Holding Values-Focused Conversations During the Information Apocalypse
We are living through a tumultuous time. Leaders of organizations are being forced to grapple with large, thorny issues inside their own four walls because there is no other safe space for their people to have these conversations. Furthermore, while we have never had more “information” at our fingertips, its quality has steadily declined, resulting in ill-informed conversations based primarily on belief and opinion. This is an unfortunate reflection upon our culture, and it leaves leaders struggling with how to have critical conversations.
The Information Apocalypse and Its Impact on Business Leaders
Televised news has mostly devolved into “infotainment” with the anchors’ emotions bleeding through to infect you like a virus. Most traditional print media have had their newsrooms gutted so that everything in your “feed” is either something regurgitated from somewhere else, a “Top 10” list full of bubbly froth, or some random local video trying to pass for “news.” Social media is a blasted hellscape of misinformation and posturing where everyone is either more concerned with being “right” or being an “influencer.” And, somewhere along the way, our entire society forgot how to have meaningful, civil conversations.
I could pull on any one of these threads and unravel a thousand more strings, but what I see every day is the impact that our current environment is having upon leaders of organizations. These individuals are trying to move their entities forward during a time of extreme economic uncertainty. They’re also charged with providing a safe employee environment and simultaneously managing the fallout from our ongoing information apocalypse.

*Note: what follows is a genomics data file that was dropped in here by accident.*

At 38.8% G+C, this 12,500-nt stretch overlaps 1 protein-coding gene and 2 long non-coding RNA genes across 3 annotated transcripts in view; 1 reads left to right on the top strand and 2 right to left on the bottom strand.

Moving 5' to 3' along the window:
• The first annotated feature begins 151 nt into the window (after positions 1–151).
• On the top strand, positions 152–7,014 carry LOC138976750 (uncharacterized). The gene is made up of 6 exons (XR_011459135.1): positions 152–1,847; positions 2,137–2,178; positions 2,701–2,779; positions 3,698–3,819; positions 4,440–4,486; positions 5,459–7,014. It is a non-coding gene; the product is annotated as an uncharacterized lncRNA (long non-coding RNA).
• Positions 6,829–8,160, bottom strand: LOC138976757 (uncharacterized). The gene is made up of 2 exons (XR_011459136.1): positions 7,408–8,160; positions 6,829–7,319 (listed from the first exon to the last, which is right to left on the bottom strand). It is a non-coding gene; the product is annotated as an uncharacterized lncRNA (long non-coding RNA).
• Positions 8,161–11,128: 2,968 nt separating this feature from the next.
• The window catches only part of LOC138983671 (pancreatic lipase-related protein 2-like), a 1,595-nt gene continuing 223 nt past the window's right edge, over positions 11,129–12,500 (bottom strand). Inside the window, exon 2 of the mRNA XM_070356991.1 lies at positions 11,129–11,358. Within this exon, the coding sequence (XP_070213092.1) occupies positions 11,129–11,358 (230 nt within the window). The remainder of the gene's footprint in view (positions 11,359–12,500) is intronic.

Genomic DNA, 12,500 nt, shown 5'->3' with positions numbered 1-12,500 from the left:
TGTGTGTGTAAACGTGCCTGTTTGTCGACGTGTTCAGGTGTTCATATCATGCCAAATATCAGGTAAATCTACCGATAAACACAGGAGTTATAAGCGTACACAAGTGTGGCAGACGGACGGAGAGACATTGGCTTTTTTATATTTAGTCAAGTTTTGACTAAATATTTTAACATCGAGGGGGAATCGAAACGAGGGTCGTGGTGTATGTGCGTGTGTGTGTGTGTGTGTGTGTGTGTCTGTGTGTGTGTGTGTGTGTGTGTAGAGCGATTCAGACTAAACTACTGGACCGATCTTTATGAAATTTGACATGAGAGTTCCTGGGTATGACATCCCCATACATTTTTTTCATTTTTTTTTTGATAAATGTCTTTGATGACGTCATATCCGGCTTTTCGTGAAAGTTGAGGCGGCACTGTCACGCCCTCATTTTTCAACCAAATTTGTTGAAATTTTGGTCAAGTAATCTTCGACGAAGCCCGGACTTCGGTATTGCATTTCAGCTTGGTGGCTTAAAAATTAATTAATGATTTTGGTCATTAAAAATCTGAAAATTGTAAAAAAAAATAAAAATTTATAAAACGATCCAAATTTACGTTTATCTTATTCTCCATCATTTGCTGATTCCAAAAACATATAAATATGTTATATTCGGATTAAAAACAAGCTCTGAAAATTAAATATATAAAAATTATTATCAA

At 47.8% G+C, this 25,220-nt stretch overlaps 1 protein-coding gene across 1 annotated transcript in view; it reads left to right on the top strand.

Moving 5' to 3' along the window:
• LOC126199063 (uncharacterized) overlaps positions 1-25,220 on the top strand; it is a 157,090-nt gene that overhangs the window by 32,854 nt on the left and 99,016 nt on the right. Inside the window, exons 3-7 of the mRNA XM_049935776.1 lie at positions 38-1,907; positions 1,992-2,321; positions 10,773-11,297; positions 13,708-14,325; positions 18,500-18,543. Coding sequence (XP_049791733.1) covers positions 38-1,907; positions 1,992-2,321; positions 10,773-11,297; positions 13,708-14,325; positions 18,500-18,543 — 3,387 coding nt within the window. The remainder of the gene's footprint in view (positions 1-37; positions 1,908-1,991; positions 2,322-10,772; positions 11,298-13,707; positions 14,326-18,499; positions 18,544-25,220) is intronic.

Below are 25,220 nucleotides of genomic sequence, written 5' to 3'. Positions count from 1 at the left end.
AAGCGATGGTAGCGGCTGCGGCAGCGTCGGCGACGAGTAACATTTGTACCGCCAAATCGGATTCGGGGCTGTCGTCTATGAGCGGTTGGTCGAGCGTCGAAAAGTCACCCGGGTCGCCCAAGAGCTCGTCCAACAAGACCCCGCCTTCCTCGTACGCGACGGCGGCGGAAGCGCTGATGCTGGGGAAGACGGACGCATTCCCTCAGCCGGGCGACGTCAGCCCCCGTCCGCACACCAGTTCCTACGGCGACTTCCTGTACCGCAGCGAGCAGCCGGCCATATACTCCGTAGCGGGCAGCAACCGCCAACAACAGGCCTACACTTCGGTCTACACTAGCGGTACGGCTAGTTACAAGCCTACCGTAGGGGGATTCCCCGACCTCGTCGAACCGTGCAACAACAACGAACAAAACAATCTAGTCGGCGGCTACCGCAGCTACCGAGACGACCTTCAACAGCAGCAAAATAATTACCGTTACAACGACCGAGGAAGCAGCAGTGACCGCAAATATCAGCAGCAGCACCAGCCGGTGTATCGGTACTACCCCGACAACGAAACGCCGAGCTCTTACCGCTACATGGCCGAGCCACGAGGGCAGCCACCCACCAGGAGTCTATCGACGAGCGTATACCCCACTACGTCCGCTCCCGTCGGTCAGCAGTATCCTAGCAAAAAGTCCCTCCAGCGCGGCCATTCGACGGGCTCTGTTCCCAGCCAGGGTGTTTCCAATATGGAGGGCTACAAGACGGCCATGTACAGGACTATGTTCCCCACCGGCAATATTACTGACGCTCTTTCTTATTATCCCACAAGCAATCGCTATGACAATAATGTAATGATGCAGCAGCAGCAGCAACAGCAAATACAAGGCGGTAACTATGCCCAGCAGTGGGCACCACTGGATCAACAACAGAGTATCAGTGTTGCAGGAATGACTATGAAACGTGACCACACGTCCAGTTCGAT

Every day your employees are bringing their biases, opinions, beliefs, and half-cooked theories about the world through your doors. Sometimes this results in confrontational conversations with coworkers. Other times, undesirable behaviors appear. Regardless of how these issues manifest, organizational leaders are now called upon to be the grownups in the room. And, while every good leader is equipped to have critical conversations about performance, metrics, etc., many of the issues you’re now forced to confront leave you feeling unsettled. Fortunately, there is a path forward.
Here’s what it looks like.
Four Steps to Fostering Value-Focused Conversations With Your Team Members
Step 1. Examine Your Beliefs
While you’re a leader and regent of your domain at work, you also have biases, beliefs, and opinions that may or may not be fact-based. If you’re feeling unsettled about an upcoming employee conversation, sit with yourself for a bit and ask yourself questions like these:
- What about this employee situation is bothering me?
- What did the employee say or do and what is the larger issue or question?
- Do the employee’s statements or actions align with my beliefs or run counter to them?
- What exactly are my beliefs on this topic and why do I hold them?